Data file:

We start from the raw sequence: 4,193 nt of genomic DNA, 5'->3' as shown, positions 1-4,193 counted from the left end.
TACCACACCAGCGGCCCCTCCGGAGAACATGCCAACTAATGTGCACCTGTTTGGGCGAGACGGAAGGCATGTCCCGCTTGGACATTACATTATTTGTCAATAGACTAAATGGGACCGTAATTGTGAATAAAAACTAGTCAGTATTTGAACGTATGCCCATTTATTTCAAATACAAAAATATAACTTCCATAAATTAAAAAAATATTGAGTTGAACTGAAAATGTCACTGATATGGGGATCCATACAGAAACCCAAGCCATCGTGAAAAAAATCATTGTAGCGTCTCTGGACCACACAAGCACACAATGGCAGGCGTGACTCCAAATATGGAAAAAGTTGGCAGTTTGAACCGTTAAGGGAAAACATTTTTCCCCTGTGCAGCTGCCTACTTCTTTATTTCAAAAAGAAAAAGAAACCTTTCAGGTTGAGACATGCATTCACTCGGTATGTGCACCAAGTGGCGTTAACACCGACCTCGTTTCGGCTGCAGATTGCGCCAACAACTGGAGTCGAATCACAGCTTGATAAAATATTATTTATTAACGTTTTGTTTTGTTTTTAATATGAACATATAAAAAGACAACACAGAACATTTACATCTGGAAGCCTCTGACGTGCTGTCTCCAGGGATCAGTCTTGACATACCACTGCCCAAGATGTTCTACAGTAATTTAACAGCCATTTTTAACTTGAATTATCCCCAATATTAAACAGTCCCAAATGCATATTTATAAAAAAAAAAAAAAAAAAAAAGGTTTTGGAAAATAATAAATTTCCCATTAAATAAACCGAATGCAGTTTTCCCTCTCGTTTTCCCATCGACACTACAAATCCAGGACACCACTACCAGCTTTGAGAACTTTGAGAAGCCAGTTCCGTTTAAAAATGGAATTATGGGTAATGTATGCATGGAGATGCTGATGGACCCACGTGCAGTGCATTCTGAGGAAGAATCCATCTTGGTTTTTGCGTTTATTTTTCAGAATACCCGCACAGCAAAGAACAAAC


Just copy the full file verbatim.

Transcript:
We start from the raw sequence: 4,193 nt of genomic DNA, 5'->3' as shown, positions 1-4,193 counted from the left end.
TACCACACCAGCGGCCCCTCCGGAGAACATGCCAACTAATGTGCACCTGTTTGGGCGAGACGGAAGGCATGTCCCGCTTGGACATTACATTATTTGTCAATAGACTAAATGGGACCGTAATTGTGAATAAAAACTAGTCAGTATTTGAACGTATGCCCATTTATTTCAAATACAAAAATATAACTTCCATAAATTAAAAAAATATTGAGTTGAACTGAAAATGTCACTGATATGGGGATCCATACAGAAACCCAAGCCATCGTGAAAAAAATCATTGTAGCGTCTCTGGACCACACAAGCACACAATGGCAGGCGTGACTCCAAATATGGAAAAAGTTGGCAGTTTGAACCGTTAAGGGAAAACATTTTTCCCCTGTGCAGCTGCCTACTTCTTTATTTCAAAAAGAAAAAGAAACCTTTCAGGTTGAGACATGCATTCACTCGGTATGTGCACCAAGTGGCGTTAACACCGACCTCGTTTCGGCTGCAGATTGCGCCAACAACTGGAGTCGAATCACAGCTTGATAAAATATTATTTATTAACGTTTTGTTTTGTTTTTAATATGAACATATAAAAAGACAACACAGAACATTTACATCTGGAAGCCTCTGACGTGCTGTCTCCAGGGATCAGTCTTGACATACCACTGCCCAAGATGTTCTACAGTAATTTAACAGCCATTTTTAACTTGAATTATCCCCAATATTAAACAGTCCCAAATGCATATTTATAAAAAAAAAAAAAAAAAAAAAGGTTTTGGAAAATAATAAATTTCCCATTAAATAAACCGAATGCAGTTTTCCCTCTCGTTTTCCCATCGACACTACAAATCCAGGACACCACTACCAGCTTTGAGAACTTTGAGAAGCCAGTTCCGTTTAAAAATGGAATTATGGGTAATGTATGCATGGAGATGCTGATGGACCCACGTGCAGTGCATTCTGAGGAAGAATCCATCTTGGTTTTTGCGTTTATTTTTCAGAATACCCGCACAGCAAAGAACAAAC